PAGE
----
The "Love Test" For Pre-Med Students

by Allen Chiou Dr. David Svec, Joyce Ho, Manuel Lam, and Dr. David Iberri

This chapter is a free excerpt from The Best Book on Med School Admissions.

In order to get into medical school, and in order to someday be the best doctor you can be, what should you study as an undergrad? This is a perennial question, and one for which everyone has their own answer.

The importance of life sciences?

Typically, people think that they should study some kind of life science – something that’s related to medicine. The truth is that it is not necessary. The organic chemistry that you learn as an undergrad might help you a little bit on the MCAT, but understanding sophomore-year Biochem isn’t really going to make or break your career as a doctor.

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In order to get into medical school, and in order to someday be the best doctor you can be, what should you study as an undergrad? This is a perennial question, and one for which everyone has their own answer.

The importance of life sciences?

Typically, people think that they should study some kind of life science – something that’s related to medicine. The truth is that it is not necessary. The organic chemistry that you learn as an undergrad might help you a little bit on the MCAT, but understanding sophomore-year Biochem isn’t really going to make or break your career as a doctor.

Anything goes

In fact, in my experience, I’ve found that it doesn’t really matter at all what you study as an undergraduate, so long as you finish all your pre-med requirements and do what you need to do to excel on the MCAT. Medical schools keep track of the undergraduate majors held by their students, and the year that I started at Vermont, the number one undergraduate major was French.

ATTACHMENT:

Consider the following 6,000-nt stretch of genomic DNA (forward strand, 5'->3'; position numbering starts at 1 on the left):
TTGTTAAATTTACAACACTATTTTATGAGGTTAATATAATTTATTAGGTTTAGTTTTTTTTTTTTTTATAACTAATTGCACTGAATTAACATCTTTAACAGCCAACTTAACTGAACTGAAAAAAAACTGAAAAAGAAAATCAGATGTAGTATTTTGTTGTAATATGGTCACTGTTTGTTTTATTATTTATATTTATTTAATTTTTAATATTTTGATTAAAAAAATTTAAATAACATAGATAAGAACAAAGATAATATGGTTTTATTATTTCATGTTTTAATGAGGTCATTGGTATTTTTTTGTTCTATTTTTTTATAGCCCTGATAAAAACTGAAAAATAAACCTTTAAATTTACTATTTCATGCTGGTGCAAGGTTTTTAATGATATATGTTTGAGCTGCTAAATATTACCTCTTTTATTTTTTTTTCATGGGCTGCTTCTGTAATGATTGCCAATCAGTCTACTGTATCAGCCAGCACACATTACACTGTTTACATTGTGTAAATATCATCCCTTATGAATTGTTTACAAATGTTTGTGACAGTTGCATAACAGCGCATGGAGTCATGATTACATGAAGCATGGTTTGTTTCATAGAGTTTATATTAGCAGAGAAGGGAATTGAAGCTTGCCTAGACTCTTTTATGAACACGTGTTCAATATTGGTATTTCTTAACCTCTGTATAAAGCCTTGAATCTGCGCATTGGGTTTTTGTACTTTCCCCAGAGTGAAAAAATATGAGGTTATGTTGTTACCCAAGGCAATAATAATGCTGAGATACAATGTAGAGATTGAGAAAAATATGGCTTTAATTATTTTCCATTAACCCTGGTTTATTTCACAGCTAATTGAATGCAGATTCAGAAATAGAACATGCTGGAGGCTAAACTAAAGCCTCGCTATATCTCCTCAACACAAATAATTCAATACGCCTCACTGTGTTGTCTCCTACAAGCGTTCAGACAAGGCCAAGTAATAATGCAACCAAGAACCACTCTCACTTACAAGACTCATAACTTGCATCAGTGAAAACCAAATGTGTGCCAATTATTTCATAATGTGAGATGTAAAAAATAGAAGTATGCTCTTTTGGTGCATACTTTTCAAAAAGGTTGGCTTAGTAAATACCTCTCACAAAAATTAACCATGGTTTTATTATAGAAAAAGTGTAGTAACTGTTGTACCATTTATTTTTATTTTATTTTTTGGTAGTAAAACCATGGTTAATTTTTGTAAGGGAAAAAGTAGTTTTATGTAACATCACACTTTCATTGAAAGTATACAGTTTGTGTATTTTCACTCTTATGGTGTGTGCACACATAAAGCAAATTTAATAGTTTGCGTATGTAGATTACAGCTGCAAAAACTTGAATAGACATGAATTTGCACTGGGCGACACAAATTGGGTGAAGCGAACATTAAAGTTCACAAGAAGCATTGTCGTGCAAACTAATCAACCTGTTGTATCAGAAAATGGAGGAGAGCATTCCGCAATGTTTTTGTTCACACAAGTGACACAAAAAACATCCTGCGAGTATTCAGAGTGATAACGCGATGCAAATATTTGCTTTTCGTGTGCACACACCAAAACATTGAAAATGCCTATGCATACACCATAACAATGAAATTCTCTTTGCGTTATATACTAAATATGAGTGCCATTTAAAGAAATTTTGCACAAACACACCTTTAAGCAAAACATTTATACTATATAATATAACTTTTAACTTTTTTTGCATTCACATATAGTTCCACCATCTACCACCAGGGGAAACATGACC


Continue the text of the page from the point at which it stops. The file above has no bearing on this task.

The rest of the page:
You can basically study whatever your heart desires, as long as you make sure to finish your requirements. The requirements are not really too difficult. You can take a few classes on the side and get them done without any problems.

A lot of people I’ve known, both in Medical School and in Residency, were Liberal Arts majors. At Stanford, some of my favorite people to work with studied Women’s Studies, which you would not typically think of as being related to a successful career in Medicine. Yet, they’re phenomenal doctors. However, that is not to say that you should study Liberal Arts because it will help you get into Medical School.

Do Something You Love

It sounds like a cliché, and it probably is, but study something that you love. I studied Physiology because I love Physiology, not because I thought it would get me accepted to medical school. Not only will you enjoy your time as an undergrad more, but you’ll be much more successful if you’re studying something that you enjoy.

If you can find something that you enjoy, and that you can really excel at, you’re much better off than you are studying something that you hate because you think it will look nice on your application. You only get to be an undergraduate once, so make the most of your undergraduate years.
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